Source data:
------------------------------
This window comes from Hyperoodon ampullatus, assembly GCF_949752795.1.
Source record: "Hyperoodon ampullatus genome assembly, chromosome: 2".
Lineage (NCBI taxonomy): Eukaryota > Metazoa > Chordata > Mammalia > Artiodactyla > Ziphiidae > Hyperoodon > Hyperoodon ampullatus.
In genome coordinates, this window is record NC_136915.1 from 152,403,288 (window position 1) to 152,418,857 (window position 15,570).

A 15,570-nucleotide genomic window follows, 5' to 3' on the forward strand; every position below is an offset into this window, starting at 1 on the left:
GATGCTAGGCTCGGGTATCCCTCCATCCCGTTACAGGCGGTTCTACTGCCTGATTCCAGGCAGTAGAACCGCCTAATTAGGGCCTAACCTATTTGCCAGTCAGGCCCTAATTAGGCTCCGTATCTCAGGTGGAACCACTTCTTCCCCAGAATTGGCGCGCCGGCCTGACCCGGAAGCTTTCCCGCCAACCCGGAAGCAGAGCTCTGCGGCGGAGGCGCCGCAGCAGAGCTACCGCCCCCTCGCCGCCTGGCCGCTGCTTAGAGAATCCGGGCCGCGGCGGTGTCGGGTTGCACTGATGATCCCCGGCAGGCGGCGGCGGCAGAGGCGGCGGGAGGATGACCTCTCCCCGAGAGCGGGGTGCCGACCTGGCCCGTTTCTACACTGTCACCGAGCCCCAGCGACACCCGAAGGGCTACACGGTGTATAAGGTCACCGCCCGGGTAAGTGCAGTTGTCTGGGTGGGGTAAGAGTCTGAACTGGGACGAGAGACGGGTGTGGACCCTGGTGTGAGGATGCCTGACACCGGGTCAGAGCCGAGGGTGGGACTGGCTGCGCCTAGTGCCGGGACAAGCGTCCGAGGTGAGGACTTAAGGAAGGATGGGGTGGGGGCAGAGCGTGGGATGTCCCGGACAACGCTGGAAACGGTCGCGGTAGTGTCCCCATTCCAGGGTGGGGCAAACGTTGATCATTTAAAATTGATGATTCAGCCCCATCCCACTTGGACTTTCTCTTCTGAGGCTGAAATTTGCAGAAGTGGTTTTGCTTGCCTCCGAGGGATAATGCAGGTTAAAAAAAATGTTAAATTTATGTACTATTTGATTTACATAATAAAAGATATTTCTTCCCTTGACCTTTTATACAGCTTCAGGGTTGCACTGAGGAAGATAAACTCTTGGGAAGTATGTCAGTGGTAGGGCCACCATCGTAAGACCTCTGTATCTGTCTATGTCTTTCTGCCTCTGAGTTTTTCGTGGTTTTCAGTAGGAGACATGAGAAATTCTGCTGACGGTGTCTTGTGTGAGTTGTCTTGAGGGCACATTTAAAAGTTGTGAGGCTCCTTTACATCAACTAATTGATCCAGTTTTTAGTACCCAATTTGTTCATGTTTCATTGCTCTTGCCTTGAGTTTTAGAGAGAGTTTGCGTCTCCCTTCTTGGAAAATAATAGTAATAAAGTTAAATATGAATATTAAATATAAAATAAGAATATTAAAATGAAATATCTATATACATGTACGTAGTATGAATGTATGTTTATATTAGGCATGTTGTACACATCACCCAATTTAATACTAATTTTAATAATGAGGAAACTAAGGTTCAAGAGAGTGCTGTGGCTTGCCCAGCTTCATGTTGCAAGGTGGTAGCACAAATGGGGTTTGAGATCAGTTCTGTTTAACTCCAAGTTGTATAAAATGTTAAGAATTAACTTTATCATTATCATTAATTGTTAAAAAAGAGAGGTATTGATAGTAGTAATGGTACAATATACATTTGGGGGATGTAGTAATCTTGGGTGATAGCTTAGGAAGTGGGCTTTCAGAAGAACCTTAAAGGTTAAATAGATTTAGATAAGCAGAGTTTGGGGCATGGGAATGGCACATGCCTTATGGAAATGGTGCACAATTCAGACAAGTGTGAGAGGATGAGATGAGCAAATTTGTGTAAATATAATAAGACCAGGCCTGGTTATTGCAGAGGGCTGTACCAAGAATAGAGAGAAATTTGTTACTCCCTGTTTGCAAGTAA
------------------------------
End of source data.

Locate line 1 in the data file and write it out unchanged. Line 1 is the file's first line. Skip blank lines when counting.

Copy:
This window comes from Hyperoodon ampullatus, assembly GCF_949752795.1.